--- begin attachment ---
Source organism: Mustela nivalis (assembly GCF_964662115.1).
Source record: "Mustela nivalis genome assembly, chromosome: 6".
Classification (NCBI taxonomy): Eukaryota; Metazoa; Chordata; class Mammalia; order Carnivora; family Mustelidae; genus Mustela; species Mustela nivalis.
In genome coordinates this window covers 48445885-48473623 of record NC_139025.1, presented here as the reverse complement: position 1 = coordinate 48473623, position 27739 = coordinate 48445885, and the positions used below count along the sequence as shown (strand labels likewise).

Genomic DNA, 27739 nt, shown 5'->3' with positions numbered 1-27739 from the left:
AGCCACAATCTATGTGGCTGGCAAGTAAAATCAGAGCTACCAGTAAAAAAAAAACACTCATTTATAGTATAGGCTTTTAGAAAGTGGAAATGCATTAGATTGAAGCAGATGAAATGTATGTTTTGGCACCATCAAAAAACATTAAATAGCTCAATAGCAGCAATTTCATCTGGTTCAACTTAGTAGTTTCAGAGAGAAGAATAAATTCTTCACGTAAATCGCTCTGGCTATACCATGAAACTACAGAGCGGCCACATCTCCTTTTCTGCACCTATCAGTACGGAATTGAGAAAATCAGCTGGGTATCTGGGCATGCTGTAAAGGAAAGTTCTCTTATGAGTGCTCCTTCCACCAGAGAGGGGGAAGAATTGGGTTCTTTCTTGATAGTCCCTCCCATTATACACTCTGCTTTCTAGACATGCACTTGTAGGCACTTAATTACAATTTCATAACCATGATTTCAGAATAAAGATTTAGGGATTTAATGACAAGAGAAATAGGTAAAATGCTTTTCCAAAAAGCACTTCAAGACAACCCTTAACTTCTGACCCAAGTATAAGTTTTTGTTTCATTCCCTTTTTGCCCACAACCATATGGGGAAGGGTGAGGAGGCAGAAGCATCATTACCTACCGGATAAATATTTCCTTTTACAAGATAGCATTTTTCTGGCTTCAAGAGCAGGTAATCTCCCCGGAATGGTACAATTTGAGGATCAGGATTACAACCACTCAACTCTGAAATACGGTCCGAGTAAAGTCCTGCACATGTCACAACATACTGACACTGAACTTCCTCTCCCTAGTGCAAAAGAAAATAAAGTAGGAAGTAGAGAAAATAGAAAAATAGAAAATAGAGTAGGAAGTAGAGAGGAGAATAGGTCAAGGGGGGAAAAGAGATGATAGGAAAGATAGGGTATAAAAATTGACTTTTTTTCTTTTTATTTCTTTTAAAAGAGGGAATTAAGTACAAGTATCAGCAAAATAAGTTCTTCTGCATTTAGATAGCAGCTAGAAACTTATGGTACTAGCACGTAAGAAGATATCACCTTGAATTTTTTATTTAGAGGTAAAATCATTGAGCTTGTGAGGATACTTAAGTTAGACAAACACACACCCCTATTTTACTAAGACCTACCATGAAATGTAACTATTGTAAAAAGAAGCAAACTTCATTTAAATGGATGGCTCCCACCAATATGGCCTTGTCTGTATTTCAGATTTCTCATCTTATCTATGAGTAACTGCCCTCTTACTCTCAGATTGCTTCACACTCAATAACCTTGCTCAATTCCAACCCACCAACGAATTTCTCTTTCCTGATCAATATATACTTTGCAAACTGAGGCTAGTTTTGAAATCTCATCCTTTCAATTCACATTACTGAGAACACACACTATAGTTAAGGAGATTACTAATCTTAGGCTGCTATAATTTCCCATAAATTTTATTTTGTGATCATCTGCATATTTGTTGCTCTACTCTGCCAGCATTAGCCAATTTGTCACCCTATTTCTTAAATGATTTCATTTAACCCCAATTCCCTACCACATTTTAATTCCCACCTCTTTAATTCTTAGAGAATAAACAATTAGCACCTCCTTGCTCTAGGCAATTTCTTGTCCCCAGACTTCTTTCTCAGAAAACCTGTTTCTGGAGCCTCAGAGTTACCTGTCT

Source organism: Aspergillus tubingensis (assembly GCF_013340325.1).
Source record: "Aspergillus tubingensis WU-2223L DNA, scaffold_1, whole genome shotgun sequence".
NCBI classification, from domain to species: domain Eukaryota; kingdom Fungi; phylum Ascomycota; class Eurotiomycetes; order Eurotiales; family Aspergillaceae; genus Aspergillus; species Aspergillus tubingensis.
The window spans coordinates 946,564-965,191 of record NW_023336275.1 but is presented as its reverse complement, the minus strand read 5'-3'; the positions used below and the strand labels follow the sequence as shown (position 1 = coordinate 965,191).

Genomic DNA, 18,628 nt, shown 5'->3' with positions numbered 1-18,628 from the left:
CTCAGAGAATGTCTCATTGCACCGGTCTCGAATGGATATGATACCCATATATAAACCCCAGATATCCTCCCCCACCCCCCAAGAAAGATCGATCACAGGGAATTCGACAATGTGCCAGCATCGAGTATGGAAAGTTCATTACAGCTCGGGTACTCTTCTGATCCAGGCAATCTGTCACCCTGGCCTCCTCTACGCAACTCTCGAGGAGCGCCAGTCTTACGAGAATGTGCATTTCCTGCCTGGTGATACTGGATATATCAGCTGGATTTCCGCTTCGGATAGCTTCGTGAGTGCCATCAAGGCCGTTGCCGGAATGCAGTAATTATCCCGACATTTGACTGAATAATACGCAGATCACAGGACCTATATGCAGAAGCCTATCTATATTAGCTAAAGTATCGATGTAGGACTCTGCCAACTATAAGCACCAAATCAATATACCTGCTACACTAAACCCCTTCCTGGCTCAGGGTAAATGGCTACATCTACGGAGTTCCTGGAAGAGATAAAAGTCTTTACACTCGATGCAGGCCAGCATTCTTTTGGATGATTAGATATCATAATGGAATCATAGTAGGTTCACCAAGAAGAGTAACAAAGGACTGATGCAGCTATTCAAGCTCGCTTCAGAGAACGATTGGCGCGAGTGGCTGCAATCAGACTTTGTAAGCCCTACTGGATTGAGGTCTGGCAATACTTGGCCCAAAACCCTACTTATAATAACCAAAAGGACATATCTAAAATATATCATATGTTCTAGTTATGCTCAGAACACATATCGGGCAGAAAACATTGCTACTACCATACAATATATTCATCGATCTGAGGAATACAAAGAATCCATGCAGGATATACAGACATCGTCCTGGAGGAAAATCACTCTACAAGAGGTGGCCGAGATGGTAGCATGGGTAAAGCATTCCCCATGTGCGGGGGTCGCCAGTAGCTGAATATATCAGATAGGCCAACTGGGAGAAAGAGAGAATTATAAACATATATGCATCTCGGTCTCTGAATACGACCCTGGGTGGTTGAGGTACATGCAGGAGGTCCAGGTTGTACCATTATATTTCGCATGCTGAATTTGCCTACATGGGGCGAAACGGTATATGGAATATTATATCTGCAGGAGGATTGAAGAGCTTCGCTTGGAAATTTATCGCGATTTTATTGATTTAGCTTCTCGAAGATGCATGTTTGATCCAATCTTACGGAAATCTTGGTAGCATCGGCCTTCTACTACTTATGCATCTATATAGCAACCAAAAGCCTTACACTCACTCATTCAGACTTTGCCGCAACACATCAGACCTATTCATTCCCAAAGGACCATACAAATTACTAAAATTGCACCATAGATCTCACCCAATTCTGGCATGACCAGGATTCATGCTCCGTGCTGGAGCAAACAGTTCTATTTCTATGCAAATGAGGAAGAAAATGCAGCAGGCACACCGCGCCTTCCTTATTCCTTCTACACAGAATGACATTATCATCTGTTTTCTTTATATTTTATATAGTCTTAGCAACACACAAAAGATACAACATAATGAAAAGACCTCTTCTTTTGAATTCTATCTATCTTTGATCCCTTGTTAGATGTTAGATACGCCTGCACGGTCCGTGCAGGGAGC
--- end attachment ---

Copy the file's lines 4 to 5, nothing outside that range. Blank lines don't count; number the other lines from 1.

In genome coordinates this window covers 48445885-48473623 of record NC_139025.1, presented here as the reverse complement: position 1 = coordinate 48473623, position 27739 = coordinate 48445885, and the positions used below count along the sequence as shown (strand labels likewise).

Genomic DNA, 27739 nt, shown 5'->3' with positions numbered 1-27739 from the left: